How to call python from a foreign language thread (C++)

Victor Lin Bornstub at gmail.com
Wed Feb 4 05:37:02 CET 2009


On 2月4日, 上午2時44分, Philip Semanchuk <phi... at semanchuk.com> wrote:
> On Feb 3, 2009, at 12:51 PM, Victor Lin wrote:
>
>
>
> > It seems that my program can't call to Python's function from thread
> > directly, because there is Global Interpreter Lock. The python's GIL
> > is so complex, I have no idea how it works. I'm sorry, what I can do
> > is to ask. My question is. What should I do before and after I call a
> > Python function from threads?
>
> Hi Victor,
> I asked a similar question yesterday and have gotten no response yet  
> -- I hope you'll have better luck. I'm writing a C extension that  
> wants to implement a callback in a new thread. Here's what I think  
> I've learned from reading the threads API doc. Please note that this  
> is a classic case of the blind leading the blind! I'm sure some (most?  
> all?) of the ideas below are wrong, but I'm hoping that thinking  
> through some of this "out loud" will help both of us. Or maybe some  
> more knowledgeable person will take pity on/be appalled by my  
> ignorance and come to our rescue. =)
>
> Python's infamous GIL doesn't exist when a program is single-threaded.  
> Before a new thread is created, the main thread must call  
> PyEval_InitThreads() to create the GIL. However, "It is not safe to  
> call this function when it is unknown which thread (if any) currently  
> has the global interpreter lock." Therefore my extension must do this:
>
> i_have_the_gil = 0;
> if (!PyEval_ThreadsInitialized()) {
>     PyEval_InitThreads();
>     /* "...when this function initializes the lock, it also acquires  
> it." */
>     i_have_the_gil = 1;
>
> }
>
> That ensures that the GIL is created.
>
> My extension will be calling from a newly-created C thread. The  
> *Python* thread doesn't exist yet; so next I have to create it.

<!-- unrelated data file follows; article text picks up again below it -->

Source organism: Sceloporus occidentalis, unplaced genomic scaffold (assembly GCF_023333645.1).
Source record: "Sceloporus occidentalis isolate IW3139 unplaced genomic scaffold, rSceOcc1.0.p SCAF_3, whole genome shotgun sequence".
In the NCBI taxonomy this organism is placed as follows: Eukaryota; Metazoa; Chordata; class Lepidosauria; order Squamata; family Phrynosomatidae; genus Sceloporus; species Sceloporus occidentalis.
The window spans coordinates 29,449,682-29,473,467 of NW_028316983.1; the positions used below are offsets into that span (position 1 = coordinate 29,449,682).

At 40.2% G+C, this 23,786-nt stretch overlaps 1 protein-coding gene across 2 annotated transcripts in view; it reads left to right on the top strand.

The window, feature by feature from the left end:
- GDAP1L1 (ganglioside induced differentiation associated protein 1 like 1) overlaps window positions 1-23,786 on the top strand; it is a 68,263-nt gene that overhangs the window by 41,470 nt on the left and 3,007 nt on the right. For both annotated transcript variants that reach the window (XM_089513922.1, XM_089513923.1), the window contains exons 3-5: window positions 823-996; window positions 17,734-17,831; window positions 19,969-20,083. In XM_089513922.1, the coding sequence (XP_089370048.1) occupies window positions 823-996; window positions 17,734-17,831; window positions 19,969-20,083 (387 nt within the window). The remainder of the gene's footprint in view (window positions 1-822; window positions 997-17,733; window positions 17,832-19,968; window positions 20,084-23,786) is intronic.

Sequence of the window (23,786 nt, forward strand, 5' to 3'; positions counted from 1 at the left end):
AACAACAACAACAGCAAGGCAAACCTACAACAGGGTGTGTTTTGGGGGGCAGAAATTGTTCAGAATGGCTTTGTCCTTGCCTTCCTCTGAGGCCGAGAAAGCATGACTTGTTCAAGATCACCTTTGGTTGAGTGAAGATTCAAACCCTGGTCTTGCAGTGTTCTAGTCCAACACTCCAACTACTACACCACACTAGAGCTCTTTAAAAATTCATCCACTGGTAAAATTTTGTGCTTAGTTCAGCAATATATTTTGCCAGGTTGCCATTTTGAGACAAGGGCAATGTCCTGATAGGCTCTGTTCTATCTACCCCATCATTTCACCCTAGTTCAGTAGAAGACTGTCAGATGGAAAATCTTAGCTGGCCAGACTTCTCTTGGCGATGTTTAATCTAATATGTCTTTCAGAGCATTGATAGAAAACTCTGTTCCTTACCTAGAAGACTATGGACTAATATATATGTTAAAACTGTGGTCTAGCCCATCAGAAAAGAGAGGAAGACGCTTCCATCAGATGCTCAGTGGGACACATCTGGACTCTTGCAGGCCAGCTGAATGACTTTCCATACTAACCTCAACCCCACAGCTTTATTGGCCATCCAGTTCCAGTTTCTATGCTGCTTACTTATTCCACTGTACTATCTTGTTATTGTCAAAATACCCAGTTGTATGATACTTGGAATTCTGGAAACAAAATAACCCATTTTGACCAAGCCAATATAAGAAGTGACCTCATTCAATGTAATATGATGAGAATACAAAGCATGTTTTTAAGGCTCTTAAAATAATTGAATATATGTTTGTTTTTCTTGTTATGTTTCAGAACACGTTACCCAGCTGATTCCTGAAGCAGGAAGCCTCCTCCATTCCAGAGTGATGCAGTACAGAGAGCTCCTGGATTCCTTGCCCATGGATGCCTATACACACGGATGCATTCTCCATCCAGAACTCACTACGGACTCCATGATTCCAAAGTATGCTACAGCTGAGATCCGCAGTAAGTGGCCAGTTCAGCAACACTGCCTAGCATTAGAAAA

> Therefore --
>
> if (!i_have_the_gil)
>     PyEval_AcquireLock();
>
> // Might not actually be the main thread but conceptually
> // it is OK to assume so here.
> main_thread = PyThreadState_Get();
>
> callback_thread = PyThreadState_New(main_thread->interp);
>
> PyThreadState_Swap(callback_thread);
>
> gstate = PyGILState_Ensure();
>
> call_callback_function();
>
> // Now unwind the above
>
> PyGILState_Release(gstate);
>
> PyThreadState_Swap(main_thread);
>
> PyThreadState_Clear(callback_thread);
>
> PyThreadState_Delete(callback_thread);
>
> PyEval_ReleaseLock();
>
> I haven't yet tested this! But hopefully it is the right idea and just  
> needs a little fine tuning.
>
> I found this discussion useful:http://mail.python.org/pipermail/python-list/2006-November/413088.html
>
> It includes the quote, "The current thread state API doc, as you read  
> it from top to bottom now, is in fact totally confusing for anyone who  
> didn't develop Python himself"
>
> I like! =)
>
> Cheers
> Philip
Hi Philip,

It does not work. But however, thanks your help. I have tired so many
methods to do. But it
crash...crash..deadlock...deadlock..crash...crash... I have no any
tried success. I am going crazy. Could someone help me, thanks.



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